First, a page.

Clients have varied reasons for wanting to close-in the area below a newly built deck with skirting, including keeping out the varmints, using the area for storage and perhaps they feel leaving it open looks unfinished.
Fortunately, there are a few ways to get it done — the manner of which it is achieved is usually based upon esthetics, but the added costs to the deck project can sometimes be a factor.
Deck skirting is broken down into three main possibilities: horizontal boards, vertical planks or lattice.
In my experience, it is the horizontal board that is most often chosen. The boards used to create the boxed-in look are the same as the riser of a traditional staircase. As such, using these boards can produce a wonderfully lineal effect of continuous horizontal lines surrounding the perimeter of the deck. The riser of a stair is usually 71/2 inches high, the same width as a two-by-eight. Therefore, a deck skirted with lumber is easily achieved.
Most composite manufacturers also offer two-by-eight boards of the same width for that very reason — stair risers and deck fascia.
To install horizontal boards along the perimeter of the deck, it is first necessary to create a framed support structure in line with the vertical face of the deck top’s vertical face of the framework, whereby vertical "studs" are positioned roughly every 24 inches upon which the boards can be fastened. Starting from high to low, each row is completed until the skirt reaches the ground. On occasion, it is sometimes necessary to adapt the lowest row(s) of the boards to follow the grade and/or uneven surface of the ground.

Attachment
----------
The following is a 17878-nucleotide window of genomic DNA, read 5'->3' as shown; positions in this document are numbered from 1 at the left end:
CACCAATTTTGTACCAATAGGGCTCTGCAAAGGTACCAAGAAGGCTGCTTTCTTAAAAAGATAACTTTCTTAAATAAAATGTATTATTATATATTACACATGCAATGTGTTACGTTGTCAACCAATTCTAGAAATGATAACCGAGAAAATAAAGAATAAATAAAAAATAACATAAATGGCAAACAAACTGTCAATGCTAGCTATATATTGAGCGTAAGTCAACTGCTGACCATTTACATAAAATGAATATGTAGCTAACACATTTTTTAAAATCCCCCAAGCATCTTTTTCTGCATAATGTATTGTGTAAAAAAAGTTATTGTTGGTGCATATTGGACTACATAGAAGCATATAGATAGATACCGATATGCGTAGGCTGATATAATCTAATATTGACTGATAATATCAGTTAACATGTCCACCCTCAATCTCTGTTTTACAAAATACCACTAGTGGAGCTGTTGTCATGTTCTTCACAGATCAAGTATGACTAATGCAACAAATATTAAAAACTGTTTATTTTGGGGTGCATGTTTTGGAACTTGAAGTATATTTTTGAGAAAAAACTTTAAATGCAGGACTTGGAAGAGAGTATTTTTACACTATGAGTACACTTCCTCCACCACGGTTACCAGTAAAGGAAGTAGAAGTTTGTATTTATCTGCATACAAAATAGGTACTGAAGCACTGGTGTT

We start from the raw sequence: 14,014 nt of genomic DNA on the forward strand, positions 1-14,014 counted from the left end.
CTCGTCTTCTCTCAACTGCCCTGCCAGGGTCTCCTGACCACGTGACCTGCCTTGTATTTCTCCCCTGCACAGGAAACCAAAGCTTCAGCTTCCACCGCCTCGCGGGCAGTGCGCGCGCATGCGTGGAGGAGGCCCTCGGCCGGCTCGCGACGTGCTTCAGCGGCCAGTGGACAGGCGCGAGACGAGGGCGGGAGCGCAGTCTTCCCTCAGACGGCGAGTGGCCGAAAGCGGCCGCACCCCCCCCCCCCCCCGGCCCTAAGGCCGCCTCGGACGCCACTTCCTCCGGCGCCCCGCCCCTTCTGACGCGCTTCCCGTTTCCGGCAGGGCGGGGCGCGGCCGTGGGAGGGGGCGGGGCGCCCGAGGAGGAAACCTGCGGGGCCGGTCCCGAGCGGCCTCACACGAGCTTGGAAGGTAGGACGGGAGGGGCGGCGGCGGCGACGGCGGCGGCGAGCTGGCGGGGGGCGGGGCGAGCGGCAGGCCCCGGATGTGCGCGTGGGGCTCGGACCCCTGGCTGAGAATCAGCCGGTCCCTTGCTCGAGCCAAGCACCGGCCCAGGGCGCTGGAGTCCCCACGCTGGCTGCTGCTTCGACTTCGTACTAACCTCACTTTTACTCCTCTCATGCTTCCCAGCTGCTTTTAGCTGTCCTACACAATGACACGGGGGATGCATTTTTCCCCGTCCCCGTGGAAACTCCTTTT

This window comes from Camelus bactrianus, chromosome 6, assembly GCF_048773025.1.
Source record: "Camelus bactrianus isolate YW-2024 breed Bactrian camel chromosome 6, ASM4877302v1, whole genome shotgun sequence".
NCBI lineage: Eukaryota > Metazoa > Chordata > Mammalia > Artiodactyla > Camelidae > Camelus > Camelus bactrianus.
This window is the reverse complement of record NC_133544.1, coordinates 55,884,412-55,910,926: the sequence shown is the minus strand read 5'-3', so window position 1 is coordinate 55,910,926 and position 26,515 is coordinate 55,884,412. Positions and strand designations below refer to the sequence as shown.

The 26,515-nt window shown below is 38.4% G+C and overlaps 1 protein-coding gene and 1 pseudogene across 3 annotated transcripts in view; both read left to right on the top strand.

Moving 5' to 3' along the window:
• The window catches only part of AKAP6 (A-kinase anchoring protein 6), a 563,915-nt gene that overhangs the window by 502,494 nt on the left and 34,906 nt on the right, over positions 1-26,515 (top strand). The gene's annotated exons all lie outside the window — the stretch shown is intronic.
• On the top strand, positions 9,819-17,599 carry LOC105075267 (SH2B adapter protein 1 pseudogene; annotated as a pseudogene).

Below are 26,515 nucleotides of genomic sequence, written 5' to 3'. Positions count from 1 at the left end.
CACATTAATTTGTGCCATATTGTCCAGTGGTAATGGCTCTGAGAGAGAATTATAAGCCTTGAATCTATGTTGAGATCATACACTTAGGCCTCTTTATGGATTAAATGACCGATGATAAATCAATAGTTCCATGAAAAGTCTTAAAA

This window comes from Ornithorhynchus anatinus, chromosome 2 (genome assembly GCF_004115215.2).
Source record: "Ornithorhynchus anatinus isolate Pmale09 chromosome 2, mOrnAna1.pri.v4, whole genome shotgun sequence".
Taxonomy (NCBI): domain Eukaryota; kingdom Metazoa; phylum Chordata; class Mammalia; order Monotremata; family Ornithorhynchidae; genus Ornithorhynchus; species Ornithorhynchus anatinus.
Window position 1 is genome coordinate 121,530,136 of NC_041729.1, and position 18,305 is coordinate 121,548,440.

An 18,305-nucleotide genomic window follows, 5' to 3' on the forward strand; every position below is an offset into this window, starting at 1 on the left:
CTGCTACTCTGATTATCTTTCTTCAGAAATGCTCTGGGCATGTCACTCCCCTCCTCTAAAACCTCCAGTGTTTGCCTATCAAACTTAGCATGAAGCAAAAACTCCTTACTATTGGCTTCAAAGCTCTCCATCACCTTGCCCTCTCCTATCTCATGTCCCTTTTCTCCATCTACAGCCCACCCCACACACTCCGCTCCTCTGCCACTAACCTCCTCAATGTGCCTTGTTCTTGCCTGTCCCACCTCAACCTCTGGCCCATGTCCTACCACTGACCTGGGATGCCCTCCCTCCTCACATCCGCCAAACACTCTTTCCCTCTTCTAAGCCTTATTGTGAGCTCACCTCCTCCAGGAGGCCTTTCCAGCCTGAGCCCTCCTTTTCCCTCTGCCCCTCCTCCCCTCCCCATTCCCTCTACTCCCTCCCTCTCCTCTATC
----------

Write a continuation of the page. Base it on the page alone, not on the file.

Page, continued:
Another way to close-in the lower portion of the deck is with vertical planks. The most popular boards are one-by-six fence boards. If the deck has been fitted with fascia to deck-top level, the top horizontal nailer is already available below the bottom edge of the fascia, the 11/2 inch of exposed deck-top framing and joisting. To introduce the bottom nailer, an additional framework is created along the ground-level perimeter of the deck’s footprint. Once in place, the vertical fence boards are cut to the proper length and are affixed to the nailers, top and bottom. These planks can be fastened adjacent to each other — equidistant gaps can offer a different look.
When installing lattice below the deck, both top and bottom nailers, as well as vertical support studs, are required in the desired dimensions of each lattice section. For proper optics, it is optimal to create lattice sections that follow the same spacing as the railing above. In most cases, I’ve created the illusion that the railing posts continue all the way to the ground, and the lattice nailers are inset so each of the lattice panels appear to sink into each section. I highly recommend avoiding wooden lattice — it will deteriorate very quickly. The introduction of plastic lattice in recent years not only affords a host of colour options, but a durability throughout the seasons.
No matter the skirting option chosen, variations built into the skirting framework can provide access through gates, or hidden panels — an inconspicuous panel can be held in place using Velcro, no one would ever no it’s there.
The decks on my property remain open below deck surface, which is an option also chosen by many of my deck clients. Not closing in the perimeter below-deck level offers easy access to deck jacks for adjustments when needed. And for the large deck that surrounds my oval above-ground pool, the pump and filter are conveniently located directly below, unfettered by deck skirting and the need for a gate. But that’s the beauty of deck skirting — it can be introduced or removed any time, independently from the deck itself. And that’s the most favourable option of all.